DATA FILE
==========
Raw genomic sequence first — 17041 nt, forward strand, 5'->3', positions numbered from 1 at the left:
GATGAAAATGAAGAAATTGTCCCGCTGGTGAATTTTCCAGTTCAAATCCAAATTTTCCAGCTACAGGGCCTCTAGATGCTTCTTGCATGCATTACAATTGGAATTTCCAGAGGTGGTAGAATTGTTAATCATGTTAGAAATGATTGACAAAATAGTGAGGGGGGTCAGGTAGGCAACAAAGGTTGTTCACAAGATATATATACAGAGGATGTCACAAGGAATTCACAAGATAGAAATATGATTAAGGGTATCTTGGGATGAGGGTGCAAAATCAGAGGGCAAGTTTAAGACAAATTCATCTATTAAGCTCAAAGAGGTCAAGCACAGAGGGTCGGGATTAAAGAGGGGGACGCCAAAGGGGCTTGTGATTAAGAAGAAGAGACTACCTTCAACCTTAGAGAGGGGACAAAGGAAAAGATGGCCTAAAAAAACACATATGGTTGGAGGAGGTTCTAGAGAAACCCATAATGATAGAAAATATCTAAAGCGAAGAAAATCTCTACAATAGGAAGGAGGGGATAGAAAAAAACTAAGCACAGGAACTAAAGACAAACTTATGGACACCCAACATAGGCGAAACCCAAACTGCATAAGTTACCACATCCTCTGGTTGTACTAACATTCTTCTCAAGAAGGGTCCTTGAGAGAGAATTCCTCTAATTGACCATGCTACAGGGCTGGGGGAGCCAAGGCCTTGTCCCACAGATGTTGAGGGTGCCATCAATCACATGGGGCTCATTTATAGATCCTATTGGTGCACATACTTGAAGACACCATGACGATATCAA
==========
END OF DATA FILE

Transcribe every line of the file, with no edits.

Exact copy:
Raw genomic sequence first — 17041 nt, forward strand, 5'->3', positions numbered from 1 at the left:
GATGAAAATGAAGAAATTGTCCCGCTGGTGAATTTTCCAGTTCAAATCCAAATTTTCCAGCTACAGGGCCTCTAGATGCTTCTTGCATGCATTACAATTGGAATTTCCAGAGGTGGTAGAATTGTTAATCATGTTAGAAATGATTGACAAAATAGTGAGGGGGGTCAGGTAGGCAACAAAGGTTGTTCACAAGATATATATACAGAGGATGTCACAAGGAATTCACAAGATAGAAATATGATTAAGGGTATCTTGGGATGAGGGTGCAAAATCAGAGGGCAAGTTTAAGACAAATTCATCTATTAAGCTCAAAGAGGTCAAGCACAGAGGGTCGGGATTAAAGAGGGGGACGCCAAAGGGGCTTGTGATTAAGAAGAAGAGACTACCTTCAACCTTAGAGAGGGGACAAAGGAAAAGATGGCCTAAAAAAACACATATGGTTGGAGGAGGTTCTAGAGAAACCCATAATGATAGAAAATATCTAAAGCGAAGAAAATCTCTACAATAGGAAGGAGGGGATAGAAAAAAACTAAGCACAGGAACTAAAGACAAACTTATGGACACCCAACATAGGCGAAACCCAAACTGCATAAGTTACCACATCCTCTGGTTGTACTAACATTCTTCTCAAGAAGGGTCCTTGAGAGAGAATTCCTCTAATTGACCATGCTACAGGGCTGGGGGAGCCAAGGCCTTGTCCCACAGATGTTGAGGGTGCCATCAATCACATGGGGCTCATTTATAGATCCTATTGGTGCACATACTTGAAGACACCATGACGATATCAA